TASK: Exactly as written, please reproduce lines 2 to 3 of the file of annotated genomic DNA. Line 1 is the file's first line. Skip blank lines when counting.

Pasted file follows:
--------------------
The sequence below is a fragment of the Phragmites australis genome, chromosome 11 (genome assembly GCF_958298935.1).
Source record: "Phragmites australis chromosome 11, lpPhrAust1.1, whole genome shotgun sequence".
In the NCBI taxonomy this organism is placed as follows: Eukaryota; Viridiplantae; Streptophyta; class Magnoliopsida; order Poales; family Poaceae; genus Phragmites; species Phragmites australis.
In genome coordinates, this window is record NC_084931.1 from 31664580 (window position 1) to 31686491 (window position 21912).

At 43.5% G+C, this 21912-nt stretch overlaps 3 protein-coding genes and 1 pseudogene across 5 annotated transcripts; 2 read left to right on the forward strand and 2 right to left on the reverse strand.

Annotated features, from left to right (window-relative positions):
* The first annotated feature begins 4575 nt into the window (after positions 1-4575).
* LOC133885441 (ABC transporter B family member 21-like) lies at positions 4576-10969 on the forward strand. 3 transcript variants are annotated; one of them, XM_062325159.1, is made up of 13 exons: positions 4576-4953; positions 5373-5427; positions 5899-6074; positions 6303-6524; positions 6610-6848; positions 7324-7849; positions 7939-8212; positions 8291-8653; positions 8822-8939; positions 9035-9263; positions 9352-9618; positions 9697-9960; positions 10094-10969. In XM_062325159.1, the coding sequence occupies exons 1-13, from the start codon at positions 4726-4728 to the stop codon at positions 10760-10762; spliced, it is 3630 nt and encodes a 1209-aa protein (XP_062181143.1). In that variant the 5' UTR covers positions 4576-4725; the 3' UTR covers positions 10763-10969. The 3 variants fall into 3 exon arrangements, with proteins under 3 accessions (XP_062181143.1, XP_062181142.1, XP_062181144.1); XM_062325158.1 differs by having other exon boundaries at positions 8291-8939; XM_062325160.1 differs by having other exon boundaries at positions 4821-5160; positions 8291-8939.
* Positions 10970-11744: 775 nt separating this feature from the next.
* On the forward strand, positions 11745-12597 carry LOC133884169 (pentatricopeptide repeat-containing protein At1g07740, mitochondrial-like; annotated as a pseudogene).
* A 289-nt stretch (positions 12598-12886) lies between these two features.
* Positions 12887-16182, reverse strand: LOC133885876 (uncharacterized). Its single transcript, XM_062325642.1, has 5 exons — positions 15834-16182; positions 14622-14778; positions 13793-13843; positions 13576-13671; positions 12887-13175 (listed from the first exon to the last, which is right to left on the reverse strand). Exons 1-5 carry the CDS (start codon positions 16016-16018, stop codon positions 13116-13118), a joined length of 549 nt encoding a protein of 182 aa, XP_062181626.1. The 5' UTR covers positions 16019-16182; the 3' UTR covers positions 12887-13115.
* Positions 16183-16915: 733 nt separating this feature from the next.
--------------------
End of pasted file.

Source record: "Phragmites australis chromosome 11, lpPhrAust1.1, whole genome shotgun sequence".
In the NCBI taxonomy this organism is placed as follows: Eukaryota; Viridiplantae; Streptophyta; class Magnoliopsida; order Poales; family Poaceae; genus Phragmites; species Phragmites australis.